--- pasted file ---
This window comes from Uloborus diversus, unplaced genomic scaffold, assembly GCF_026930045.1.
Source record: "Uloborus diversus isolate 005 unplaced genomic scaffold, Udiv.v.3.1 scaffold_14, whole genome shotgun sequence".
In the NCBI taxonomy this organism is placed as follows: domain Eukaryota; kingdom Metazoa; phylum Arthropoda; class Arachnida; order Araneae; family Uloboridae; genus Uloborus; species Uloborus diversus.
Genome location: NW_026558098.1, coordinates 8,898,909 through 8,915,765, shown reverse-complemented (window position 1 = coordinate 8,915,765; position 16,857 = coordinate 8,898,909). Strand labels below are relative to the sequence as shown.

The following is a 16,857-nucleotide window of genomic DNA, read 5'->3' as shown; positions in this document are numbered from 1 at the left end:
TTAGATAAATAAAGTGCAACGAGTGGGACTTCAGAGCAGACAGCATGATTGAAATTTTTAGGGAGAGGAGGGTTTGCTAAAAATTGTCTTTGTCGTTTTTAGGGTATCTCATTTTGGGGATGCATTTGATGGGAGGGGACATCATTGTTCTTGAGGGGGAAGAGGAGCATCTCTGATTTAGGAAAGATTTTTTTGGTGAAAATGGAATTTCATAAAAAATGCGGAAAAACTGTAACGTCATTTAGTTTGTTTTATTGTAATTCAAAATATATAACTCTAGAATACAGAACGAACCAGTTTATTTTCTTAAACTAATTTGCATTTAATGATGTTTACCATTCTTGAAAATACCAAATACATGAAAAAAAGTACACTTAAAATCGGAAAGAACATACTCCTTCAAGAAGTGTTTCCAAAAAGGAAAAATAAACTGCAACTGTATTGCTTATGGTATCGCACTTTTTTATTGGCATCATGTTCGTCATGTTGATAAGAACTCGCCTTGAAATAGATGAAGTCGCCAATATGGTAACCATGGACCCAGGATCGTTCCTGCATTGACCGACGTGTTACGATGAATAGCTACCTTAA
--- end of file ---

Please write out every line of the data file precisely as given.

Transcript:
This window comes from Uloborus diversus, unplaced genomic scaffold, assembly GCF_026930045.1.
Source record: "Uloborus diversus isolate 005 unplaced genomic scaffold, Udiv.v.3.1 scaffold_14, whole genome shotgun sequence".
In the NCBI taxonomy this organism is placed as follows: domain Eukaryota; kingdom Metazoa; phylum Arthropoda; class Arachnida; order Araneae; family Uloboridae; genus Uloborus; species Uloborus diversus.
Genome location: NW_026558098.1, coordinates 8,898,909 through 8,915,765, shown reverse-complemented (window position 1 = coordinate 8,915,765; position 16,857 = coordinate 8,898,909). Strand labels below are relative to the sequence as shown.

The following is a 16,857-nucleotide window of genomic DNA, read 5'->3' as shown; positions in this document are numbered from 1 at the left end:
TTAGATAAATAAAGTGCAACGAGTGGGACTTCAGAGCAGACAGCATGATTGAAATTTTTAGGGAGAGGAGGGTTTGCTAAAAATTGTCTTTGTCGTTTTTAGGGTATCTCATTTTGGGGATGCATTTGATGGGAGGGGACATCATTGTTCTTGAGGGGGAAGAGGAGCATCTCTGATTTAGGAAAGATTTTTTTGGTGAAAATGGAATTTCATAAAAAATGCGGAAAAACTGTAACGTCATTTAGTTTGTTTTATTGTAATTCAAAATATATAACTCTAGAATACAGAACGAACCAGTTTATTTTCTTAAACTAATTTGCATTTAATGATGTTTACCATTCTTGAAAATACCAAATACATGAAAAAAAGTACACTTAAAATCGGAAAGAACATACTCCTTCAAGAAGTGTTTCCAAAAAGGAAAAATAAACTGCAACTGTATTGCTTATGGTATCGCACTTTTTTATTGGCATCATGTTCGTCATGTTGATAAGAACTCGCCTTGAAATAGATGAAGTCGCCAATATGGTAACCATGGACCCAGGATCGTTCCTGCATTGACCGACGTGTTACGATGAATAGCTACCTTAA